We have previously blogged about YARA signatures targeting Beacon and so this is an important ‘evasion in depth’ step built into payload generation within OST.

Once Beacon has been equipped with a custom UDRL, and YARA bypasses have been applied, the payload can be seamlessly integrated with other OST features. For example, we can import the new payload into OST’s payload generator to create advanced artifacts which can be used for phishing, lateral movement, or persistence. This whole workflow is demonstrated below:

Recording of the User Defined Reflective Loader feature as available in OST

This feature is a great example of the joint roadmap in action; both the UDRL stomper and the YARA module originated from collaboration and shared knowledge between the CS and Outflank teams.

The Road Ahead

  • Novel tradecraft: The UDRL and YARA integration is just the first step. OST’s Cobalt Strike integrations will be further extended with new features, such as custom sleep masks and additional YARA and OPSEC checks. This allows customers of both OST and Cobalt Strike to utilise advanced tradecraft and the flexibility of Cobalt Strike without needing to write low level code.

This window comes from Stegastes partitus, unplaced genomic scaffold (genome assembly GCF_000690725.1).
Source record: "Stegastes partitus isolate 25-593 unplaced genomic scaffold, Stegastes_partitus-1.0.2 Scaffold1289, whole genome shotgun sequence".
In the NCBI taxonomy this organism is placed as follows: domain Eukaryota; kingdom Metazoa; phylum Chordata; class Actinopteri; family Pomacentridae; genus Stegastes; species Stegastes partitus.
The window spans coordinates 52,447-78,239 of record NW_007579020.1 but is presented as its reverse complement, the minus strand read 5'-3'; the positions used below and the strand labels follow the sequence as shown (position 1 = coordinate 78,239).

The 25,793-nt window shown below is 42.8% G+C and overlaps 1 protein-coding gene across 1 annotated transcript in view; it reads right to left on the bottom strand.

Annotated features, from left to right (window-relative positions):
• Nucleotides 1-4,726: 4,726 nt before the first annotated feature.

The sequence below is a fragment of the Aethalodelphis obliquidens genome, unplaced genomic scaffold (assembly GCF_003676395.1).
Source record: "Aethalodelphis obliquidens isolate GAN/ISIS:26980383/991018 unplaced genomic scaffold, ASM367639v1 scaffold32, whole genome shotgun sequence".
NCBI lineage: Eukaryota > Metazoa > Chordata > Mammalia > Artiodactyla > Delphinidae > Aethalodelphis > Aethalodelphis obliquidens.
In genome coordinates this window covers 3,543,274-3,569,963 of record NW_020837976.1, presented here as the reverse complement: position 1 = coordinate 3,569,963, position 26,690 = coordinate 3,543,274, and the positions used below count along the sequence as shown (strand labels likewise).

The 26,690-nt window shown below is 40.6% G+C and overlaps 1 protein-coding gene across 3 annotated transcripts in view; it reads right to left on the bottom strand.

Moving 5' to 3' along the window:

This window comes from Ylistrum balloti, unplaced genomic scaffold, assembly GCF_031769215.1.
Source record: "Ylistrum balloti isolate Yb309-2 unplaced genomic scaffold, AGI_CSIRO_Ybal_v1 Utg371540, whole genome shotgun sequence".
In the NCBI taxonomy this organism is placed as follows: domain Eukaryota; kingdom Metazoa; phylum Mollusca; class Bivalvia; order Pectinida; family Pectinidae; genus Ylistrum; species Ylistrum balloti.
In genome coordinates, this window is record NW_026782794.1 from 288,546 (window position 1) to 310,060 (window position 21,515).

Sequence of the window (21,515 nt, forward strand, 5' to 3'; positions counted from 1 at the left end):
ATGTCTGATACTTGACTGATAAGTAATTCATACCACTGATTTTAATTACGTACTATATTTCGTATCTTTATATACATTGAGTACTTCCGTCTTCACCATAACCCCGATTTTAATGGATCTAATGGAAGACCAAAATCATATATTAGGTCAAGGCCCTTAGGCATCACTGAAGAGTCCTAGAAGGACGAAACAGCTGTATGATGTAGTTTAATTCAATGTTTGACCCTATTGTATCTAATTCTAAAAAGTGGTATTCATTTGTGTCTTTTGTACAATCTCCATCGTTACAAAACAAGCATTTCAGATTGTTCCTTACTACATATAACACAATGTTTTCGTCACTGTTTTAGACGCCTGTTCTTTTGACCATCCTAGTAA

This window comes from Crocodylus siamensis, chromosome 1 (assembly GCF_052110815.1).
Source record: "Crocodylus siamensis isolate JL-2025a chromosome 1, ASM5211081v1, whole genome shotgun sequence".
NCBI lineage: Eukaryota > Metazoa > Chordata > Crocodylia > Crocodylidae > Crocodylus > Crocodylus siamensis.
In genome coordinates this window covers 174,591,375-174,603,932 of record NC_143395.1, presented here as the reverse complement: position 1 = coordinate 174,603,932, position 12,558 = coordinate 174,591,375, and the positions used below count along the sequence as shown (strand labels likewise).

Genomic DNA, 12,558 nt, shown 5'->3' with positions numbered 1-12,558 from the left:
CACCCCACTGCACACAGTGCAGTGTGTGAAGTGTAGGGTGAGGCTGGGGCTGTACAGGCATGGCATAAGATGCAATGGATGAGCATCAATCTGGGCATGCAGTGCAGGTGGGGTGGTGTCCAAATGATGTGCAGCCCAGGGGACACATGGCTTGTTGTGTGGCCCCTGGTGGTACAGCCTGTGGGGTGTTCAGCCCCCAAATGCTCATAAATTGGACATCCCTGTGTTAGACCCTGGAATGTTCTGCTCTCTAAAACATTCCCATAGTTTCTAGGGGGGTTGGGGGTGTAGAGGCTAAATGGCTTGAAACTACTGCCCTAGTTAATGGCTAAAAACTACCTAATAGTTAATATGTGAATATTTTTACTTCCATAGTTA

• Better user workflows: Instead of manually downloading custom BOFs/tools from OST, we are working on implementing a ‘bridge’ between OST and Cobalt Strike. This bridge would also allow users to upload Beacons to OST and generate advanced payloads quickly; allowing for smoother and more efficient workflows.
Figure 3. Current proof of concept of the OST bridge being worked on
  • New approaches of software delivery: OST has taken a unique approach in offensive software compilation & distribution, utilising just-in-time compilation and anti-piracy via its cloud delivery model. In due course Cobalt Strike will start leveraging a similar approach as OST; enabling new possibilities and evasion techniques within Beacon. The first step of this will be to migrate Cobalt Strike to a new download portal.